In the common chemistry terminologies, aliphatic halogen derivatives are named as alkyl halides. The words, n-, sec-, tert-, iso-, neo-, and amyl are usually used in written in the common names. In IUPAC system, they are considered as derivatives of corresponding alkanes and are named as haloalkanes. It may be noted that the common name of any alkyl halide is written as two separate words whereas the IUPAC name of the alkyl halide is written as one word.
The dihalogen derivatives having same type of halogen atoms on the same carbon are known as germinal dihalides and are assigned common name alkylidene halides or alkylidene dihalides.
The dihalogen derivatives having the two similar halogen atoms on adjacent carbon atoms are known as vicinal dihalides and are assigned common name alkylene or alkylene dihalides.
Trihalomethnanes are called haloforms in trivial system.
Fully halogenated hydrocarbons are known as perhalohydrocarbons. For example, C2Cl6 is known as percholoroethane.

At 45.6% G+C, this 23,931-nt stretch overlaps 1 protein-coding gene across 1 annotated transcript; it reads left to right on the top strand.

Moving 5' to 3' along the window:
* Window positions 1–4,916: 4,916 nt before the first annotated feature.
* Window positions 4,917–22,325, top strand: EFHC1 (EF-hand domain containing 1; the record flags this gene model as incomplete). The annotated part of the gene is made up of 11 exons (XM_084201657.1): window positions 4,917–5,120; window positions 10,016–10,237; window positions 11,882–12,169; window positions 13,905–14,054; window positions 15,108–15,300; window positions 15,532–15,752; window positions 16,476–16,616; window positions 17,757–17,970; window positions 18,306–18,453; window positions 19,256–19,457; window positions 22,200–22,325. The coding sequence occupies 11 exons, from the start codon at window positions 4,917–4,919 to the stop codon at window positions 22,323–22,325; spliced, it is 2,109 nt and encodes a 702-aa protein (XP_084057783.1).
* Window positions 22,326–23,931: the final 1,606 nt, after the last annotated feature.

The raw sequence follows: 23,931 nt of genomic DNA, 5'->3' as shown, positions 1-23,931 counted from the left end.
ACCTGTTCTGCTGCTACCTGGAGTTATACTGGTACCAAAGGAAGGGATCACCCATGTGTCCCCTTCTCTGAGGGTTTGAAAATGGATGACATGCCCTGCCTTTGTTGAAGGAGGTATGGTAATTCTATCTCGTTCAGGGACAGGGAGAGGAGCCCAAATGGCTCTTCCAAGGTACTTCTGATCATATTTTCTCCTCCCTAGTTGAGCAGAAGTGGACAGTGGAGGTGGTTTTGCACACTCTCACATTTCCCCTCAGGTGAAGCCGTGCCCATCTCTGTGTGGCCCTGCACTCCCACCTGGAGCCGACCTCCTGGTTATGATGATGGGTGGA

Haloarenes are named by prefixing the halogen and its position, if necessary, to the name of the parent aromatic compound.
In writing the common names, the relative positions of the substituents at 1, 2-; 1, 3- and 1, 4- positions are indicated by prefixes ortho (o-), meta (m-) and para (p-), respectively.
Isomerism in haloalkanes
Haloalkanes can exhibit the following kinds of isomerism:
The haloalkanes with four or more carbon atoms exhibit this kind of isomerism. For example,
The haloalkanes with three or more carbons show this kind of isomerism.
For example C3H7Br has two position isomers.